In this section
What is independent learning?
You have probably heard that being successful at university involves learning independently, but what is that really like?
Take the short quiz below to see if there is anything about independent learning that you hadn’t considered or that surprises you.
(Don’t worry about your score for this activity; it’s just to check and develop your understanding).
The value of questions
Success at university is not about having all the answers, but it is about developing the ability to ask the right questions. Being critical involves not accepting everything you hear or read just because someone has said or written it, but asking questions so that you can judge what is true for yourself, based upon available evidence. It is something you already do, as the scenario below demonstrates.
Before even speaking to the estate agent, you would want to spend some time thinking about what questions you wanted to ask, so that you could make the best possible use of your time. The same is true when reading for academic purposes. It is worth writing down a list of questions that you want to answer through reading to make the best possible use of your time.
Finally, you might not just want to speak to the estate agent. We have established that their desire to rent you the house might make them put an excessively positive spin on the property, so it might be worth speaking to other people such as people already living in the area to get a sense of how noisy it gets, or other estate agents with different properties close by to see how this property compares with the market more broadly. You might search the internet to see how positively the company renting you the property is regarded and you would definitely want to look at the type of contract being offered to make sure it is right for you.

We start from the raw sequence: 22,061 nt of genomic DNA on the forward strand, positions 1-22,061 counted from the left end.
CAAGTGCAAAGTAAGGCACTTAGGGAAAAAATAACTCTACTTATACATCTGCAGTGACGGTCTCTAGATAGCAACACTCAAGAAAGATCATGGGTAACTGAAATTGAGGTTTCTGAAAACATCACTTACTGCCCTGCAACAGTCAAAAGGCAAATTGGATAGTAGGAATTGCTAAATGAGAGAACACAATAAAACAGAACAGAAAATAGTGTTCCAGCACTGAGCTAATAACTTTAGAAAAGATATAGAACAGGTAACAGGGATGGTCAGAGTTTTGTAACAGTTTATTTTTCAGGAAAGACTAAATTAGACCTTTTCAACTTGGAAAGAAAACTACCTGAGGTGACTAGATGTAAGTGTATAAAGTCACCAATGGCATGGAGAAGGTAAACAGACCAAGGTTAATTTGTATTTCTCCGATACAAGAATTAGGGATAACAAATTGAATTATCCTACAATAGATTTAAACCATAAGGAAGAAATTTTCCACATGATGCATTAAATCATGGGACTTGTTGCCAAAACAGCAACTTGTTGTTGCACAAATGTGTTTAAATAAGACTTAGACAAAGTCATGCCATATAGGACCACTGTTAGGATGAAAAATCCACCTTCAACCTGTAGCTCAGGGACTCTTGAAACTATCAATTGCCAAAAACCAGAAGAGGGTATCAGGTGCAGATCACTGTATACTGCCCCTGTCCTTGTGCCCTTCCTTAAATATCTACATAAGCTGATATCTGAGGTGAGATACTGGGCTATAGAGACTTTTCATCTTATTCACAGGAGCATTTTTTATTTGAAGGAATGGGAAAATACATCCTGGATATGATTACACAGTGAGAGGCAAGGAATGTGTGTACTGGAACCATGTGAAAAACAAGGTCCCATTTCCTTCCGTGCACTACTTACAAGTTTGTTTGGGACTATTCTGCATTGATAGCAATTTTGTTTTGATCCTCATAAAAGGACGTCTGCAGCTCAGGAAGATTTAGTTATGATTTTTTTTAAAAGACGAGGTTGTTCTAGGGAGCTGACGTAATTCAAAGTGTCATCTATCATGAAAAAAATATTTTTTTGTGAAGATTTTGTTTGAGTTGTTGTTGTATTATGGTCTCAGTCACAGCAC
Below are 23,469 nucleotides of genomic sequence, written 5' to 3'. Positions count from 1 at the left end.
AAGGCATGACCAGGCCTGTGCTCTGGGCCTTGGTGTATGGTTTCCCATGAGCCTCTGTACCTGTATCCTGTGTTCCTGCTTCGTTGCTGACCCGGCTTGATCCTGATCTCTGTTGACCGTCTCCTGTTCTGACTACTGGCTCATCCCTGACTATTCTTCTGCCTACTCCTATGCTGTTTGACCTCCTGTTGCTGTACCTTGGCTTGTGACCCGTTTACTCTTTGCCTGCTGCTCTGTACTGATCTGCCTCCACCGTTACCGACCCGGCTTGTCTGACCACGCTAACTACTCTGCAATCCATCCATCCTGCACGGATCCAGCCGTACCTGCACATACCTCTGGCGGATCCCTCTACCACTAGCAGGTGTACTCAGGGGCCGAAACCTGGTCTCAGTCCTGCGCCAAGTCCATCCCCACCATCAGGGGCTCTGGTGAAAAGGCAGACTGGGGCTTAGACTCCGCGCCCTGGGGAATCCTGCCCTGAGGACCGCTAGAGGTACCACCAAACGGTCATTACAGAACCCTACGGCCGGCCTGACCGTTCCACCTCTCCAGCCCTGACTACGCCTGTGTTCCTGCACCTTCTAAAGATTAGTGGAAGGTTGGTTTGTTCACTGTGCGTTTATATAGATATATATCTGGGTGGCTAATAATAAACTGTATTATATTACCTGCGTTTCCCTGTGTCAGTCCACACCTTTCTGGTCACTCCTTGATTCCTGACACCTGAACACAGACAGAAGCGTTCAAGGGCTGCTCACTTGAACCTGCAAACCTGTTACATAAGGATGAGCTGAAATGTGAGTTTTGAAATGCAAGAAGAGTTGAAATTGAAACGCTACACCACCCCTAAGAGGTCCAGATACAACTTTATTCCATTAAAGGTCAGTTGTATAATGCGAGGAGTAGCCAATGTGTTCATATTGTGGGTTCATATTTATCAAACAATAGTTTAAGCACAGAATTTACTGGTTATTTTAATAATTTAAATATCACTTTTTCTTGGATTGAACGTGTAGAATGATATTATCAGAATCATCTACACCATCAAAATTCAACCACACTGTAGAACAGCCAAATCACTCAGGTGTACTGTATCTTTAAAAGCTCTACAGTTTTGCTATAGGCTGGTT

Again there are parallels with academic work. Generally speaking, good assignments are not based on consulting only one source but are the result of a student engaging with a range of research literature written from different perspectives.
Most of the time, you will be forming your own questions to guide your reading as part of your independent learning. If you are ever feeling lost or overwhelmed when reading, ask yourself, ‘What is my purpose in reading this? What am I trying to find out?’
It is important to note that reading academic texts stretches all of us because we are deepening our understanding and challenging our ideas.
For more on academic reading and note-making see our study guides with further strategies and resources and sign up for our workshops. In your first few weeks at Brookes you should also complete the online Academic Integrity course, which will help you use a range of sources effectively and ensure that your referencing meets the required standards of the university. In all your university experiences, though, do remember that good questions can take you a long way and there are many people who will help you towards the answers.
Active study strategies
The strategies mentioned above (asking questions and having a purpose) are both active study strategies. Being actively involved in your studying is a key way of taking control of your learning and becoming a successful independent learner.